Refresh legs. If training is starting to catch up with you and your legs are really feeling it, opting for a cross training day can be immensely beneficial. If you allow the strain of running to be taken off your legs by having a cross training day when you’re feeling tired, you won’t regret it the following day. Just giving yourself that little bit of extra time to actively recover can be the difference between having another sub par tired session, or feeling fresh and ready to get after it. I tend to solely cross train on a Saturday because after some big sessions during the week, it allows my body to refresh and recover ahead of my long run on a Sunday. I have had many a time where I have been so grateful for this, because it’s allowed me to feel strong going into my long run and help avoid injuring something from running on tired legs.
Works different muscles. Us runners love to run. If we always did what we wanted when it comes to training, we would run miles and miles. Consequently, our bodies get very good at using the same muscles. Of course this is great when it comes to improving our running, however, if we put some of our non running muscles to work, we may find we actually improve even more. For example, cycling uses different muscles to running, and working these too, can add benefits to our running that we didn't know we needed. It also allows those running muscles to recover, whilst using other muscles.
Mental variation. Whilst you may not think you need it, sometimes it is good to spice things up. Our brains are lazy, and once they figure out how to do something more easily, we can become complacent without even realising. Cross training allows us to work at intensities we aren’t used to, and therefore allows us to push ourselves more at times without realising . It therefore keeps our brains able to work our bodies hard without always knowing where our limits lie.
Whilst we LOVE to run, we all need a bit of a refresh from time to time. Adding a form of exercise that isn’t running gives you some time away from the sport, enabling you to enjoy those moment spent running even more. When you may start to feel tired, and your motivation may begin to slide a little bit, replacing running with cross training for a day or two reminds you how much you love it. You therefore approach your next run with increased motivation.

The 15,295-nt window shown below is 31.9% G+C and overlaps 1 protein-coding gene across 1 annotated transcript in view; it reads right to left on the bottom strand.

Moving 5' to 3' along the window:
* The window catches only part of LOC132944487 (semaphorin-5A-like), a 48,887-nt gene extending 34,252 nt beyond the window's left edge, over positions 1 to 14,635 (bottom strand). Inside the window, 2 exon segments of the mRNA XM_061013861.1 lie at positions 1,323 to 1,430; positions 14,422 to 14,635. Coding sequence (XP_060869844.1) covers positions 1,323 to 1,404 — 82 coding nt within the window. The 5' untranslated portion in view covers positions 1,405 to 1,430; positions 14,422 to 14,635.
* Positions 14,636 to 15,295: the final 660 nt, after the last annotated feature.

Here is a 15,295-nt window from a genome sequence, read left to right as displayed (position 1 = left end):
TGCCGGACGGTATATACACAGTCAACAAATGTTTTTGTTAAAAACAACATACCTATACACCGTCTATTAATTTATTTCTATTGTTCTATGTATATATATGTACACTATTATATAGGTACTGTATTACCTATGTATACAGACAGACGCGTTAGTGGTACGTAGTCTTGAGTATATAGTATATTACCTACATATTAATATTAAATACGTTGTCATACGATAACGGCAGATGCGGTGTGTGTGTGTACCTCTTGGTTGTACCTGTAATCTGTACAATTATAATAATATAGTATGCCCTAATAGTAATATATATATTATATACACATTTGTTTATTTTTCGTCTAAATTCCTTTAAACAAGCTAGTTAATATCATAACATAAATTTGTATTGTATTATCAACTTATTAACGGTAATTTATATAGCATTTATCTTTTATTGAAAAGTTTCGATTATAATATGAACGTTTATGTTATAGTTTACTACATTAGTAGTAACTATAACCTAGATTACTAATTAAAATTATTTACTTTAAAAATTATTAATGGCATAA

Other social circles. It sounds crazy, but not everyone likes to run. However, most people enjoy keeping active. Opting for a bit of cross training allows you to get some time in with friends who may not like running. I find having a bit of non-running chat also allows me to keep perspective whilst appreciating other forms of movement that people do outside of running.
Next time you're tempted to increase your mileage, but you don’t think your body would thank you, choose a form of cross training. Any movement is good movement, and all forms of cross training will benefit your running in some way, so get stuck in, and enjoy doing something a little bit different.
We all know what the physical side of injury looks like and how you deal with this. You find the problem, let it heal, strengthen it, make changes, and continue to look after it. However, the mental side needs similar treatment, but is often neglected, mostly because it is not visible. When you get injured, your mind does as well, because dealing with injury can be just as painful as the injury itself. I thought I would use this blog to explore what the emotions of injury look like, how they have changed, and how I have dealt with them.